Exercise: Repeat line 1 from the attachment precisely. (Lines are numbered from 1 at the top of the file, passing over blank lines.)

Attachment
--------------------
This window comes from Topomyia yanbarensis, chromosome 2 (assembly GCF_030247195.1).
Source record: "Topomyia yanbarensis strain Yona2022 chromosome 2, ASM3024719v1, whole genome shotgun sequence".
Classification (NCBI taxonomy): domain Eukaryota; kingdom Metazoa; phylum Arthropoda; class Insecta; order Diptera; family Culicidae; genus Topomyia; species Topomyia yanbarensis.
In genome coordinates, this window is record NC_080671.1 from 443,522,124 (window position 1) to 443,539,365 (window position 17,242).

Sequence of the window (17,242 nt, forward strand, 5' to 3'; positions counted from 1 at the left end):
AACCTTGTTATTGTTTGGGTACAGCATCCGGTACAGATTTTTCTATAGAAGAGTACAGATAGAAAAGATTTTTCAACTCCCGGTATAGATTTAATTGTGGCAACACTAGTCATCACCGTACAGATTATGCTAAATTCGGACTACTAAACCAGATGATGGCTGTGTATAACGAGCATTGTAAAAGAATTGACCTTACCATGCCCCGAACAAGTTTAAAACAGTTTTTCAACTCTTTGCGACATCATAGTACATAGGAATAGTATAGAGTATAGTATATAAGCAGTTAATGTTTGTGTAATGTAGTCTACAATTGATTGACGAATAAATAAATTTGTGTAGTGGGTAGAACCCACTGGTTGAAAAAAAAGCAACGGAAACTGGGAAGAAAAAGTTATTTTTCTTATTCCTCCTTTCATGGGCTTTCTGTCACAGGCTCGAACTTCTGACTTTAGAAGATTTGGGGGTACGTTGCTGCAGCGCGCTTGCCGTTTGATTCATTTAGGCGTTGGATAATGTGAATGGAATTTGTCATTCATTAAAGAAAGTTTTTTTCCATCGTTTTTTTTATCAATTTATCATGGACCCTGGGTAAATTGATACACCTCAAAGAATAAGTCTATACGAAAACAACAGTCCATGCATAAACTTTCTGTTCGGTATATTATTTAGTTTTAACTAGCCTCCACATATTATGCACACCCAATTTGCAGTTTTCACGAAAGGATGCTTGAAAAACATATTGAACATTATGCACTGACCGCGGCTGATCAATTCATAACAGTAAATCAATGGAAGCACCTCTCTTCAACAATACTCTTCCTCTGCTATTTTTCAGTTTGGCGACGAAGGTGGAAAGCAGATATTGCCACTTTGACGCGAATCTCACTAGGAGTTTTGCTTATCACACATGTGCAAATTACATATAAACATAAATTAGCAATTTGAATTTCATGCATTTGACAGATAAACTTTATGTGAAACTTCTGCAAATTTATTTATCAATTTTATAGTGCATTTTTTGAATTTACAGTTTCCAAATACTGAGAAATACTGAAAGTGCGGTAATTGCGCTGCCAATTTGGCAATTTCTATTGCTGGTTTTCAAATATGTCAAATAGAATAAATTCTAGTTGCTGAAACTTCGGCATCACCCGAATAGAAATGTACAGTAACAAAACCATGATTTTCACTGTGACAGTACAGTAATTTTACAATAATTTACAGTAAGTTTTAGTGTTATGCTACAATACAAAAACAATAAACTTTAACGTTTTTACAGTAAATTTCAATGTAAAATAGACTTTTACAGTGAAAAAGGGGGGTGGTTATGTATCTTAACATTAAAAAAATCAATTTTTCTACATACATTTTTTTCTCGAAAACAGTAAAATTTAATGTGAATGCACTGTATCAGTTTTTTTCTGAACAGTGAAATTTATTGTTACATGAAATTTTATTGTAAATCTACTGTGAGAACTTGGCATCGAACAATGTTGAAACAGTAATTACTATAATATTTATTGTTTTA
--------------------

This window comes from Topomyia yanbarensis, chromosome 2 (assembly GCF_030247195.1).